Reimagining Revolution: Q&A with Grace Lee Boggs

March 1, 2012

Grace Lee Boggs

Grace Lee Boggs: "I would say to a young activist, 'Do visionary organizing.'" Photo by Garrett MacLean

I had the fortune to interview long-time civil rights activist and writer Grace Lee Boggs via phone prior to her visit to the San Francisco Bay Area this week, where she will participate in at least three public events at Stanford, UC Berkeley and San Francisco’s Chinatown. Boggs, 96, may not be as well-known as other activists, but has more than seven decades of activism and grassroots organizing experience, including the labor, Civil Rights, black power, feminist, Asian American and environmental/food justice movements.

She lives in Detroit, MI and was married to late husband James Boggs, an African American autoworker, activist and philosopher. Along with other community members they co-founded Detroit Summer, a program that has helped rebuild the city from the ground up. In 2012, Detroit Summer will celebrate its 20th year.

She recently published The Next American Revolution: Sustainable Activism for the Twenty-first Century, written with Scott Kurashige. A documentary, American Revolutionary: The Evolution of Grace Lee Boggs by filmmaker Grace Lee (no relation) is in the works. To read more about her visit to the Bay Area, read the article I wrote for this week’s East Bay Express. Boggs also wrote about her most influential books for Hyphen’s Action issue in 2009.

I asked her about activism today and her experience as a Chinese American in a mostly black movement. Below is an edited version of the interview.

How are the issues facing Detroit similar to or different from ones in Oakland and other cities in this country? 

The whole country is doing a lot of worrying about jobs, doing a lot of worrying about revolution, doing a lot of worrying about where do we go from here … I think for the first time in the country for a long time, there’s a sense that we are all in trouble, and that we all have to seek solutions.

In the video that you directly addressed to Occupy Wall Street protesters back in October, you said, “There's a long road ahead because you'll have the opportunity to create something new that's based on completely different values, but you're going to have to be thinking about values and not just about abuses.” What did you mean by this?

I think that the country is more aware that the issues we’re facing are not only economic, though they are very deeply economic, but a lot of values are involved as to how we regard ourselves as human brings and what we think is the role of education, what is the role of work, what is the role of relationships. I think all those questions are on the minds and in the hearts of people more than they were in the past. I think the values issue, the idea that higher wages or fancy clothes or bigger cars can make up for dehumanization, is not as popular today as it was in the past. I think people are asking much more profound questions of what it means to be a human being, in any other time that I can recall in the past.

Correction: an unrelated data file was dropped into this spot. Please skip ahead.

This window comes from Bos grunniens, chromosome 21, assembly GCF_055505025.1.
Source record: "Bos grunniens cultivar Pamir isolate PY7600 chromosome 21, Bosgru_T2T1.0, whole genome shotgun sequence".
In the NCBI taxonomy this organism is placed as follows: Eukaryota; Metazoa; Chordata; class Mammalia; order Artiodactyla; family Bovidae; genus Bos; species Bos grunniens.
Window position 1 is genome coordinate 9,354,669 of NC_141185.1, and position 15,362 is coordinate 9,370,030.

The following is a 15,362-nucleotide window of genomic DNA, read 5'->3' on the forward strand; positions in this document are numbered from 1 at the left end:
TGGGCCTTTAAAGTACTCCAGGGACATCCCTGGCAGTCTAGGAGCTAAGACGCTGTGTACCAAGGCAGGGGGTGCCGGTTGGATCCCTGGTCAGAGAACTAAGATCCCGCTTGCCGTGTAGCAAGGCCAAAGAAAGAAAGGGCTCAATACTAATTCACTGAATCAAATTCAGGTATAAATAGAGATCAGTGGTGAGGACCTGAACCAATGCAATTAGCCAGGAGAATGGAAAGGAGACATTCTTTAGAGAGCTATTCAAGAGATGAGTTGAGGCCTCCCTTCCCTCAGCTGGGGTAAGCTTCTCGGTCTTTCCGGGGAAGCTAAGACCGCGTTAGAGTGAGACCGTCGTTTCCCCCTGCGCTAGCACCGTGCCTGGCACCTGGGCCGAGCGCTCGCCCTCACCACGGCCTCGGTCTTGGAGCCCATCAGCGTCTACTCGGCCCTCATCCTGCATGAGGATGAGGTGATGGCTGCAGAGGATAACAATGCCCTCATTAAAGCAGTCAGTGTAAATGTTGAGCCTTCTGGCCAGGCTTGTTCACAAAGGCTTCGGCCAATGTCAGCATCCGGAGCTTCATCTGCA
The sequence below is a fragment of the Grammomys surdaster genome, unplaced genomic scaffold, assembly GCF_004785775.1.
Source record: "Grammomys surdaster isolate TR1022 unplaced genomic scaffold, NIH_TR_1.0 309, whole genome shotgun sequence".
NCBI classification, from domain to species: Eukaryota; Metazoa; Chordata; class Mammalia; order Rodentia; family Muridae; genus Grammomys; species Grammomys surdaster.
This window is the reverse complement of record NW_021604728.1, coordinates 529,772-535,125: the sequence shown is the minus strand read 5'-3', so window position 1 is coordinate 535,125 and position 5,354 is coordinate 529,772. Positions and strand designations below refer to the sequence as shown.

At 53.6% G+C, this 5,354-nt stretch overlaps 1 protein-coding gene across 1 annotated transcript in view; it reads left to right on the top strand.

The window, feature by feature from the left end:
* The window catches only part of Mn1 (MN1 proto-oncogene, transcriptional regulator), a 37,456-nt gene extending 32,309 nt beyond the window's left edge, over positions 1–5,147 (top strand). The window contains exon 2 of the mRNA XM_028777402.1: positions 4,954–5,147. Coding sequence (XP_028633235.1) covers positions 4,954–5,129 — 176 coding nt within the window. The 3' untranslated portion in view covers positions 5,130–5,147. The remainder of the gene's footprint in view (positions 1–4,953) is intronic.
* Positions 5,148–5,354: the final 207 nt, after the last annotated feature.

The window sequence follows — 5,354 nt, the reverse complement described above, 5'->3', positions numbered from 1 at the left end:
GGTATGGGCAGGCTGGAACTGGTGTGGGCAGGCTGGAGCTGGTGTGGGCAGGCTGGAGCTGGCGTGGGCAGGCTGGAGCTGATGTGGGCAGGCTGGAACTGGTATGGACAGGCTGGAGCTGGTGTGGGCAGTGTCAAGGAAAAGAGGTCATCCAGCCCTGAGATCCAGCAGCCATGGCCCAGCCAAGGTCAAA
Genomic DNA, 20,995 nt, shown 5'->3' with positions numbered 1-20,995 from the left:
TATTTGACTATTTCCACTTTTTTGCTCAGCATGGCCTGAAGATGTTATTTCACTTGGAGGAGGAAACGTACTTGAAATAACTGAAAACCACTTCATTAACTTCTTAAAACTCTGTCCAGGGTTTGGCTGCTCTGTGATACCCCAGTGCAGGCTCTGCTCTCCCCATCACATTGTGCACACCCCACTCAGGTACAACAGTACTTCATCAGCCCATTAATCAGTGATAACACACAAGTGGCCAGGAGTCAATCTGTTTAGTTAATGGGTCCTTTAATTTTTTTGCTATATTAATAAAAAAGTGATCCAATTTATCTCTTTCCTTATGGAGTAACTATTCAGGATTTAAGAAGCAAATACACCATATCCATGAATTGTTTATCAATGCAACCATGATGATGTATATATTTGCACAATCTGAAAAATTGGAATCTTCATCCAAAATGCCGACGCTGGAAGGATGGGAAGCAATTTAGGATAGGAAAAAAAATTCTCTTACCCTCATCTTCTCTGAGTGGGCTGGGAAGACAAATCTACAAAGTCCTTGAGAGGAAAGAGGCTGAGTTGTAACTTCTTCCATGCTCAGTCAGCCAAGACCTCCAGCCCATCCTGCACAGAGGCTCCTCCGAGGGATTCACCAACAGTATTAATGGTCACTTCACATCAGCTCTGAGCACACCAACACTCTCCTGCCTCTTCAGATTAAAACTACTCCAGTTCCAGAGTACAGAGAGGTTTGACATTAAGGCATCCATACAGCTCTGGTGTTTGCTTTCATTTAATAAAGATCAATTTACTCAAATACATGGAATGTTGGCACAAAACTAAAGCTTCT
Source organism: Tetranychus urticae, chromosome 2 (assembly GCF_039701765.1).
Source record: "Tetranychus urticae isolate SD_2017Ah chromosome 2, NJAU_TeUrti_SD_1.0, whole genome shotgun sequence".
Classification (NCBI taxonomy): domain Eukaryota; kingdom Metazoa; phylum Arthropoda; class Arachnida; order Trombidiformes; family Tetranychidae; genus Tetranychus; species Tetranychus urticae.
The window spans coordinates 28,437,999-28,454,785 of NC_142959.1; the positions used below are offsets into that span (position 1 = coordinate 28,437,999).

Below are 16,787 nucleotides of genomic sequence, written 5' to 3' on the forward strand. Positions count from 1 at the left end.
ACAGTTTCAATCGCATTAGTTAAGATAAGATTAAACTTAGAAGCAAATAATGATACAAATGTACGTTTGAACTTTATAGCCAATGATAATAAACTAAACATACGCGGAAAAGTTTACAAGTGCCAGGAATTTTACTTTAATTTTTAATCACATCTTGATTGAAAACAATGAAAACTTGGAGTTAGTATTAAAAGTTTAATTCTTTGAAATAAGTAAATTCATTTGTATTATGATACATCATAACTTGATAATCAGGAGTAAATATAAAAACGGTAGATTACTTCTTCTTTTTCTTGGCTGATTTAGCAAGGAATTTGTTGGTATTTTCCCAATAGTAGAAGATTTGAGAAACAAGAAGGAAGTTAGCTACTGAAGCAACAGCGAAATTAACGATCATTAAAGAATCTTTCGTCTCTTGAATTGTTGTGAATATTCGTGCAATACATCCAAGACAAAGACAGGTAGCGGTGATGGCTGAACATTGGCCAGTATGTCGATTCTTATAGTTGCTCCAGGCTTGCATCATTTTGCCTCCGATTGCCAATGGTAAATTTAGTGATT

I think that the old American Dream is dead and that creating a new dream is on the agenda in the hearts and minds of a whole lot of people, from very, very different backgrounds. These are questions that we have to resolve, and that no one is going to resolve for us.

What advice would you give to a young activist?

I would say to a young activist, ‘Do visionary organizing. Turn your back on protest organizing and recognize how that leads you more and more to defensive operations, whereas visionary organizing gives you the opportunity to encourage the creative capacity in people and it’s very fulfilling.’

Can you tell me about your involvement with the urban agricultural movement?

I was one of the founders of a program called Detroit Summer, which involved the young people in rebuilding, redefining and respiriting our city. That attracted the attention of African American elders who saw the vacant lots as an opportunity to grow food for the community … [It] brought young people from the city and African American elders together. That created a fantastic urban agricultural movement, which is one the fastest growing and most vibrant in the county, redefining what it is to be free by growing our own food and feeding ourselves.

How do you think being born a Chinese female has impacted your outlook on your life and your activism? (Boggs was born in 1915 in Providence, RI to Chinese immigrant parents).

I think being born a Chinese female helped a great deal to make me understand the profound changes necessary in the world. My mother never learned how to read and write because she born in a little Chinese village where there were no schools for females.